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Azerbaycan Saytlari

 »  Home  »  Endodontic Articles 2  »  A new technique for the study of periapical bone lesions: ultrasound real time imaging
A new technique for the study of periapical bone lesions: ultrasound real time imaging
Introduction - Materials and methods.

Radiographs are an important part of root canal treatment, especially for the detection, treatment and follow up of periapical bone lesions. However, routine radiographic procedures do not demonstrate reliably the presence of every lesion (Bender & Seltzer 1961, van der Stelt 1985), and they do not show the real size of a lesion and its spatial relationship with anatomical structures. Furthermore, interrater and intrarater variability can influence diagnosis (Goldman et al . 1972, Saunders et al . 2000).
In histopathological terms, apical periodontitis can be divided into periapical granulomas and periapical cysts; however, clinical examination and radiographs alone cannot differentiate between cystic and non-cystic lesions (Nair 1998). Being able to distinguish between the two may be of importance in predicting treatment failure (Nair 1998).
In order to overcome some of these existing shortcomings, it is important that new imaging techniques are evaluated for their ability to diagnose periapical lesions.
Recent findings have shown that direct digital radiography, even when used with imaging processing and colour coding, is no better than conventional radiography in the detection and measurement of periapical lesions (Scarfe et al . 1999).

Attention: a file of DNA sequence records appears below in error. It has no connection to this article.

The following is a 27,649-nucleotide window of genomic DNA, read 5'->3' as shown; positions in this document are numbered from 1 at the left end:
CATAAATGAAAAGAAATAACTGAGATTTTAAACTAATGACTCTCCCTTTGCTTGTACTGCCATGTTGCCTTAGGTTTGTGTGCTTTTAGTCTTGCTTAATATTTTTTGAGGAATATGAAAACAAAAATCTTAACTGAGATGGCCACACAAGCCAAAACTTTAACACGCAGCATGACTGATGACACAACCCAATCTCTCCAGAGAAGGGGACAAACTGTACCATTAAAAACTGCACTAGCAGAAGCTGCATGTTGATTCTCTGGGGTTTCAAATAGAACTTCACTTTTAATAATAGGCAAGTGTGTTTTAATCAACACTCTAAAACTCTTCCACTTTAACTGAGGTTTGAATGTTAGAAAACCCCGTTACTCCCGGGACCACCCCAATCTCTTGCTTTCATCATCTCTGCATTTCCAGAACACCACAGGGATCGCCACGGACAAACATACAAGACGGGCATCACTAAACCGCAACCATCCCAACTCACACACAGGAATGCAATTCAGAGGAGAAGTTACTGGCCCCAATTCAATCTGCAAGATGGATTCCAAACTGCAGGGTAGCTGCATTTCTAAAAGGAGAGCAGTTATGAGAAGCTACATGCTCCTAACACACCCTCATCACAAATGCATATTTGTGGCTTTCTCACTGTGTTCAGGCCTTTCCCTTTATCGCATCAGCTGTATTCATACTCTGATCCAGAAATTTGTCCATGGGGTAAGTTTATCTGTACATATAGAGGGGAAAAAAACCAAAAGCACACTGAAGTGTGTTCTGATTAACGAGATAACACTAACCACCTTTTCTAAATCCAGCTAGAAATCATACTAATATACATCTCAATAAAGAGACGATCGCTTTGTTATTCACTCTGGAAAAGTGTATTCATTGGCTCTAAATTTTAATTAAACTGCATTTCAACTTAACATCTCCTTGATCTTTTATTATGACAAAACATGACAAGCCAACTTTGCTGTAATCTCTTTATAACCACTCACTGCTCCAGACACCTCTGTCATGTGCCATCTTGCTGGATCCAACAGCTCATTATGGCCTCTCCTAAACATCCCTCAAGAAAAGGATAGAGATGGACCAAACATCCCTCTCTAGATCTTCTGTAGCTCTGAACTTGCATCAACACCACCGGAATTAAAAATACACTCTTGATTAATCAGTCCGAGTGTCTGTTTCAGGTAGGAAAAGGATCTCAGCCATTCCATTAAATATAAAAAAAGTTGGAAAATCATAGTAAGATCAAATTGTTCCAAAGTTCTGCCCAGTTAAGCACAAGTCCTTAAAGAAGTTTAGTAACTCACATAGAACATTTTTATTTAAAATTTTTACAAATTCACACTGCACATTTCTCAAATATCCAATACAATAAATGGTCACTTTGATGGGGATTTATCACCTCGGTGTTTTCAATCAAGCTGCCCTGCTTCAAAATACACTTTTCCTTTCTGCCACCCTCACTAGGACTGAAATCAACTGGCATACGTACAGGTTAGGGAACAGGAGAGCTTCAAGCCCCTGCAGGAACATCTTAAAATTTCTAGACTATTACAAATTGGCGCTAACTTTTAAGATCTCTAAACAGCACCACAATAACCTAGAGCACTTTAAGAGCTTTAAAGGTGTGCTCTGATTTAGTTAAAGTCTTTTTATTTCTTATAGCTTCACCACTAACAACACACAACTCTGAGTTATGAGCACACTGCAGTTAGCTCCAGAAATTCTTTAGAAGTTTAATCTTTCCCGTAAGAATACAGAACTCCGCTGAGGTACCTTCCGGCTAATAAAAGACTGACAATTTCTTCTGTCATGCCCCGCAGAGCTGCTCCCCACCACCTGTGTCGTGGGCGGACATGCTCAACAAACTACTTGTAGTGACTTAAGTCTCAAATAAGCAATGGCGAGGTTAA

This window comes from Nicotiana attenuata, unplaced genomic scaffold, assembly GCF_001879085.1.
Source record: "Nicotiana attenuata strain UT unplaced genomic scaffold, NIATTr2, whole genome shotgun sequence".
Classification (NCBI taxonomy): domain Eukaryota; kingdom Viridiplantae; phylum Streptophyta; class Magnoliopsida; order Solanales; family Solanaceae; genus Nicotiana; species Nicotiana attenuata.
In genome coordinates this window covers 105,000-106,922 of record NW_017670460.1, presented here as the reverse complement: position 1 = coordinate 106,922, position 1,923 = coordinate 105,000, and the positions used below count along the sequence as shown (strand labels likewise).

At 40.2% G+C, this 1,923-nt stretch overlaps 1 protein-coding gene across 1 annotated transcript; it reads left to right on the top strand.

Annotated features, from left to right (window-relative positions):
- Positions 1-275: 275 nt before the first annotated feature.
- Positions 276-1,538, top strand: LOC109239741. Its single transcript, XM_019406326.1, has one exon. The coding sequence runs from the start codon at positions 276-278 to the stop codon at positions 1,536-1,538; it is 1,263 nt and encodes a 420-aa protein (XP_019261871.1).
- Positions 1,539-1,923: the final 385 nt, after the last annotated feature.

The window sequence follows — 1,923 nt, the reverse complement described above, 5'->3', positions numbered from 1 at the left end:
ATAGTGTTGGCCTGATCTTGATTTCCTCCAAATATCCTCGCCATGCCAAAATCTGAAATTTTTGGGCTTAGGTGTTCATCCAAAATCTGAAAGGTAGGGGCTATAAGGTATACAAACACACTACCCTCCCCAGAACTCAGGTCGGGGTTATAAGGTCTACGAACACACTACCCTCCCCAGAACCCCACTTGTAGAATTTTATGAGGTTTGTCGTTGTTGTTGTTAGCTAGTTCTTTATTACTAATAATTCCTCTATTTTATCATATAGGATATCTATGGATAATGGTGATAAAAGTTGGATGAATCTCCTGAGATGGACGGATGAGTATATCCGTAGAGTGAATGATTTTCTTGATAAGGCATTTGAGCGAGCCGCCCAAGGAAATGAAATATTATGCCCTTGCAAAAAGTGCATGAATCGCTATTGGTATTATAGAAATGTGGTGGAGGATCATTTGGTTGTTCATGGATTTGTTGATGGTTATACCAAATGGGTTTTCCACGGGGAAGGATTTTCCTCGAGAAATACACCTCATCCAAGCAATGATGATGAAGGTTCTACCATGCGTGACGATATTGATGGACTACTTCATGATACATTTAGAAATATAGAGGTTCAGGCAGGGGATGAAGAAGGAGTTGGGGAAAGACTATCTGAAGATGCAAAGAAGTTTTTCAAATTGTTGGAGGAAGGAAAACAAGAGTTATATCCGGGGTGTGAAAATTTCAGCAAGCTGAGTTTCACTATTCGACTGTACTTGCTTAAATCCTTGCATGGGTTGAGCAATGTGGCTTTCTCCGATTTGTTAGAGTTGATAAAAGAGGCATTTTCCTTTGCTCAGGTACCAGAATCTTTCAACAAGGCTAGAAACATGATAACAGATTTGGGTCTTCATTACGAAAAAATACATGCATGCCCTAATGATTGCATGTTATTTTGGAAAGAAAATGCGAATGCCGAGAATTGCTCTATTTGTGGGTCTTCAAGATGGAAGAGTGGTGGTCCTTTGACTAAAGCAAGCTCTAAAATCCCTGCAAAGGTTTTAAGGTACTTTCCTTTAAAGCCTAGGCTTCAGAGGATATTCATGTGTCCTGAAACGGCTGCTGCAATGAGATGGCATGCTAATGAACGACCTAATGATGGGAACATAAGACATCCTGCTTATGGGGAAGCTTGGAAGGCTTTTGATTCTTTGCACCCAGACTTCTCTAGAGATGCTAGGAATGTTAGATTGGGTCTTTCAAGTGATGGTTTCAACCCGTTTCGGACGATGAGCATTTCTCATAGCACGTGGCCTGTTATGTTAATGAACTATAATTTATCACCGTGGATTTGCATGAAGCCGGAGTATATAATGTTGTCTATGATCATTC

The use of computerized tomography (CT) has been shown to be of help in the management of extensive periapical lesions (Cotti et al . 1999) and it has been suggested that CT is a non-invasive method that could be used to make a differential diagnosis between a cyst and a granuloma (Trope et al . 1989). Unfortunately, routine use of CT is associated with high dosage of radiation, even though dose reduction methods have been established (Dula et al . 1996).
Echography is a real time ultrasound imaging technique that is of great use in numerous diagnostic fields of medicine (Auer & Van Velthoven 1990). The echographic method, or ‘real time echotomography’, is based on the reflection of ultrasound (US) waves (echos). US waves are generated by a quartz or synthetic ceramic crystal when it is exposed to an alternating current of 3–10 Mhz. As a result of the piezoelectric effect, the crystal distributes US waves oscillating at the same frequency. The US waves arriving in biological tissues encounter areas of different density and different mechanical and acoustic properties. At the interface between two tissues with different acoustic impedance the US waves undergo refraction and reflection. The echo is the part of the US wave reflected back toward the crystal. The echo is transformed by the crystal into electrical energy, which in turn is transformed into a light spot using a grey scale into a TV monitor. The point of origin of the echo along the line of the US wave is calculated by the computer built into the US apparatus from the time delay between the initiation of the wave signal and its return.
The US image seen on the monitor is produced by automatic movement of the crystal over the tissue of interest. As each movement gives one image of this tissue (depending on its plane) and there is a frequency of 30–50 images per s, they appear in a screen as moving images. Moving the US probe by hand over the area of interest changes the sector plane and thus a real time three-dimensional impression of the space is obtained.